I would like to take another call to talk a bit about the regulatory impact statement, because this is a very honest regulatory impact statement. It makes it very clear that the initiatives for this legislation, the *West Coast Wind-blown Timber (Conservation Lands) Bill, is totally and utterly the *Minister of Conservation's, and that the Minister has very clear objectives about the amount of timber that is going to be recovered. The regulatory impact statement, which you would normally get when a bill was introduced, has been on the Table of the House only since late this afternoon, so there has been very limited opportunity for people to read it thoroughly, but it is a very honest and direct document.
One of the options that the regulatory impact statement looks at is whether the recovery of wind-throw timber could be done under existing legislation. It goes through the risks of that. One of them was that there would be a risk of judicial review. One of them was that there would be strong opposition because the existing law is seen as protecting conservation land and prohibiting timber recovery, and that people would see it as opening the door for a similar response to common windfall events, so making the risk of judicial review very high.
One of the other risks that the department identified is that the process in the existing legislation—that is the *Conservation Act—was not designed to cater efficiently and effectively to the type of recovery intended by the Minister, and nor would it be possible to allow that level of recovery. So what is the Minister intending here? The very nature of the legislation, which talks about designated areas but then defines "designated area" as *"every conservation area and reserve within the West Coast region that is owned by the Crown and administered by the Department ...", other than ecological areas, the *South West New Zealand World Heritage Area, the **Waitangiroto Nature Reserve, and national parks—that means that every bit of the West Coast other than those specified areas is open to logging.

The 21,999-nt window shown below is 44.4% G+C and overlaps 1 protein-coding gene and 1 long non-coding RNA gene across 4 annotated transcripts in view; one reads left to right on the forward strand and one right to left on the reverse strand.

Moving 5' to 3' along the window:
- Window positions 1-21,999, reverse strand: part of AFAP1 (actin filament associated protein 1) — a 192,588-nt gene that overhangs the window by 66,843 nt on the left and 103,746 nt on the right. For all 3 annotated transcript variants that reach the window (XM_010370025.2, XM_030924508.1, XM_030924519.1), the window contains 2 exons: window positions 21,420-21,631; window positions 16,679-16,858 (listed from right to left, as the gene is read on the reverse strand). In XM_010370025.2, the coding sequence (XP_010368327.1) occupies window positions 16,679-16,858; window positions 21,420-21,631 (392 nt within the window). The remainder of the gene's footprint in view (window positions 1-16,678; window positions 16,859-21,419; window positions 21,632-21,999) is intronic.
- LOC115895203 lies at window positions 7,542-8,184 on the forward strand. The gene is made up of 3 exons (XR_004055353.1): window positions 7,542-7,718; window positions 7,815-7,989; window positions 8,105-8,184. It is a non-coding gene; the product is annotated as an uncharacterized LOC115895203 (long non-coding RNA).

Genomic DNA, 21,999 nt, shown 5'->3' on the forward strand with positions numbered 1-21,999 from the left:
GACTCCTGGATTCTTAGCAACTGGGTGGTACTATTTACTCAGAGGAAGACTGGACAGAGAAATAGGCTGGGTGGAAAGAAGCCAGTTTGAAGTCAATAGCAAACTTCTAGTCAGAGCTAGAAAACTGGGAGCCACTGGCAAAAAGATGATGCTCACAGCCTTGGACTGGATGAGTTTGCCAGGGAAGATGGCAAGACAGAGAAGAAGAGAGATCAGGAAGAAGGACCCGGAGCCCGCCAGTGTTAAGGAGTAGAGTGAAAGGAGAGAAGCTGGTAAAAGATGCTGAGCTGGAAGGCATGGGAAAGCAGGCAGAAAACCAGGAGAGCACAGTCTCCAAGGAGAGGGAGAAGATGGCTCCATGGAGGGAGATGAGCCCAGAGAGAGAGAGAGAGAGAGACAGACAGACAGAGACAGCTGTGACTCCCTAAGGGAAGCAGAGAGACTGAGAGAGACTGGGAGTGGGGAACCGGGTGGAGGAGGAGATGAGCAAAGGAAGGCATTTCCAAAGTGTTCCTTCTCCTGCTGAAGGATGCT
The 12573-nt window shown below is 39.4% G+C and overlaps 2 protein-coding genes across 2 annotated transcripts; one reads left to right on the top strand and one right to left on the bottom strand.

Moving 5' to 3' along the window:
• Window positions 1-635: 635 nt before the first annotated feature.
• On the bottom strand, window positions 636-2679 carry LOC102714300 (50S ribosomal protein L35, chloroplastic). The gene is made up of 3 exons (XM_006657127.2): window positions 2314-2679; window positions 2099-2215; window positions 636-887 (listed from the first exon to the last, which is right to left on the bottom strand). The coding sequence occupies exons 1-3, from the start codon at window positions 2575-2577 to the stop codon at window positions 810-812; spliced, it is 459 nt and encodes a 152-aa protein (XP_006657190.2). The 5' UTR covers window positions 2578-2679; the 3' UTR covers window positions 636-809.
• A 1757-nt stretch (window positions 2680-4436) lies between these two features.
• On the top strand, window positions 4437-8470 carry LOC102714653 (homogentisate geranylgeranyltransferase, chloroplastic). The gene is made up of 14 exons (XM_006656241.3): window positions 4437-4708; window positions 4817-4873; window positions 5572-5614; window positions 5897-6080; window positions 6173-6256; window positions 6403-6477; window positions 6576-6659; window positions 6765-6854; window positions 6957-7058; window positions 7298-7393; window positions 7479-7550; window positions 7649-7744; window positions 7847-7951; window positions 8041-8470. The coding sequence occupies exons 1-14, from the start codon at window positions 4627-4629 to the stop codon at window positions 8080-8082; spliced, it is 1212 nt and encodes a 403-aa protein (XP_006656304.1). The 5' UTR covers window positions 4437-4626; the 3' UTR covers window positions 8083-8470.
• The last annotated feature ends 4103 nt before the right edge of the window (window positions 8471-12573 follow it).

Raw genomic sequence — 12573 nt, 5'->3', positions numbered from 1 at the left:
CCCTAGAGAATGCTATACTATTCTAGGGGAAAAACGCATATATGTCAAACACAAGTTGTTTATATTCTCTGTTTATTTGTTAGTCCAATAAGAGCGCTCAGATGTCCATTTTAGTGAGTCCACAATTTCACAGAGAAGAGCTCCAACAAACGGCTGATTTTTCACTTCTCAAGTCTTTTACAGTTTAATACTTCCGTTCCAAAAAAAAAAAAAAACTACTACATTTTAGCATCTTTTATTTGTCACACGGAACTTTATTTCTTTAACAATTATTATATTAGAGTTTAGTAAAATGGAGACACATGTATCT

If the Minister is directing that there be a high level of timber recovery to maximise the potential for revenue gain by logging companies, that is exposing all of those lands to logging. The regulatory impact statement is also very honest in saying that the reason for the research is that "He"—the Minister—"also wishes to use the event as an opportunity to research the ecological effect of timber recovery, to allow the potential for harvest in future to be better assessed." So it is being very clear that this National Government is intending to open up all conservation lands for logging. The Minister is shaking his head. Why does the Department of Conservation's evaluation of this legislation quite clearly say that this bill is all about what the Minister wants in terms of the level of timber recovery and the inability for people to challenge logging? It highlights some of the problems with the status quo—that there are lots of ecological impacts in terms of the scientific research that has been done, which shows how essential standing and fallen logs are to the whole forest cycle. Yet members on the opposite benches just dismiss all of that.
This regulatory impact statement is very clear, and I would encourage people to read it, because it is showing that the Department of Conservation did not come up with this legislation. Once again, the Minister has his hands all over it, directing the department to compromise the purpose in the Conservation Act to allow logging not just on the West Coast potentially but in other areas of New Zealand as well. That is a travesty.